Skip to main content

From High Street To High Priced

I am constantly at war with myself. As a former student struggling to make the leap into adult life I am stereotypical; my diet is lacking in any sort of decency, I experience productive rushes at silly times of the night and my level of disposable income is disappointingly small. What’s more, the little I do have is more often than not spent on wine – on this note I would like to point out that I am a country boy, so I only drink wine and only the good stuff, so it is expensive. Who am I kidding, €4 in Lidl is the way to go. But being a chap with a keen interest in fashion and striving to dress as the archetypal stylish gent would, this leaves an almost laughably small amount of money with which to purchase desirable new threads. Thus is the question raised; should you wander down the high street or should you spend that little bit more?

As you are most likely an eager, fashionable person, who is intent on looking good, it would be fair to say that the dilemma of choosing a suitable shopping establishment is not one restricted to me alone. I would in fact go as far as to say that it is one of the most important considerations when constructing that perfect wardrobe; so it is imperative that you get it right. I am also quite sure that given the adequate funding, we would all completely forgo the high street and dash off to the nearest luxurious store – or in my case Penneys – but unfortunately, this is not the case and thus the issue remains.

Price is undeniably the high street stores greatest weapon. If price is the biggest influence on our choice of shopping establishment, then for the majority, the result must be obvious – you go for high street. When you have very little money it suddenly becomes a clear cut choice; you get more clothes for your money. As the majority of fashion consumers are typically the younger generation (an often cash strapped consumer base), making the most of your money is the key to any shopping success. And with stores in almost every major town and city these companies offer great availability, flexible pricing and a huge amount of choice right on their doorstep.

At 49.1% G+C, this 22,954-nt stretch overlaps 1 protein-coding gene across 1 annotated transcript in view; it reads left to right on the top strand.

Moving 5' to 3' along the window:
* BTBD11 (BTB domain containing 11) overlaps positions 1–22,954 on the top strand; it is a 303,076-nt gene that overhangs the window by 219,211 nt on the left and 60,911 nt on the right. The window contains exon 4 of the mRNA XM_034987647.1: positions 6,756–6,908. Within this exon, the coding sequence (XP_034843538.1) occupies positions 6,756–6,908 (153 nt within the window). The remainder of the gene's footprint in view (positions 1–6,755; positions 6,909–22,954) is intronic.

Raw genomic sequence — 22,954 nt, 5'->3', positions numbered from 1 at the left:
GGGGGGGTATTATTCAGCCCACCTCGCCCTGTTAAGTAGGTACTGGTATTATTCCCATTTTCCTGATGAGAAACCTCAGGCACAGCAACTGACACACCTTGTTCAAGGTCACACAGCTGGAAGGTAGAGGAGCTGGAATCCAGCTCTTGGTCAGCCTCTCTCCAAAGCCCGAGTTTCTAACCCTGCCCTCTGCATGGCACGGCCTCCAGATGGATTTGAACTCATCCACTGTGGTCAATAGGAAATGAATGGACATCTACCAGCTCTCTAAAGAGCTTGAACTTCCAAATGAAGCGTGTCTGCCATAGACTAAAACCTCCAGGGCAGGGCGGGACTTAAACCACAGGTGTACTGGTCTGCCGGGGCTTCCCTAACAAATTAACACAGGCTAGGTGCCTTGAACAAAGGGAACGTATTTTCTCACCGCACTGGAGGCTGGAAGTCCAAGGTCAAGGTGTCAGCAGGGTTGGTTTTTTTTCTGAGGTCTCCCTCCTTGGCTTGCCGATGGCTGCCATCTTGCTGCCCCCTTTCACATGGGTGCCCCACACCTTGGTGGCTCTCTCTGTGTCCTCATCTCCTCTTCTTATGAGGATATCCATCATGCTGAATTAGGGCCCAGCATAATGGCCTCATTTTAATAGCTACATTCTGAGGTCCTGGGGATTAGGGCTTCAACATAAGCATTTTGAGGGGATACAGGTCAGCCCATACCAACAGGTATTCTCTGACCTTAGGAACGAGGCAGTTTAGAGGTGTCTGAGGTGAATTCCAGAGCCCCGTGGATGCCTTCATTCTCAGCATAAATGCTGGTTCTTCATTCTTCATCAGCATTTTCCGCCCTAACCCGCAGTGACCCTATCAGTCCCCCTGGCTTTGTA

In a world where individuality is the name of the game, variety certainly is the spice of life and variety is something high street stores have in spades; from basic tees to knitwear, shoes to accessories, they offer almost everything. They mix up their styles, colours and material to create unique lines that appeal directly to the target audience, reflecting the independent and experimental nature of fashion. They focus much more on the current trends and have a very strong connection to the catwalks and high fashion; meaning their collections have a very progressive nature, once again giving a younger generation that wants to play around with their style a lot to work with.

An interesting point to also consider is the actual layout of the store itself. Many high street brands focus on maximum stock, minimal design – all helping to allow variety – but the higher end stores appear more interested in the architectural appearance of their shop floors with a great deal of focus on placement and presentation, which begs the question – how much does it affect our attitude? Or how much should it affect our attitude? Branding is also very much a player in this choice and it is closely linked to the issues surrounding fashion snobbery or stereotyping. Whom or what we associate a particular brand with has a very big influence on whether we decide to invest in them. Putting aside the age old adages, it can be as simple as people who shop in Penneys etc., stereotyping those that shop in higher end stores or vice versa or because you don’t like the brand itself, the way it is run or it’s company values.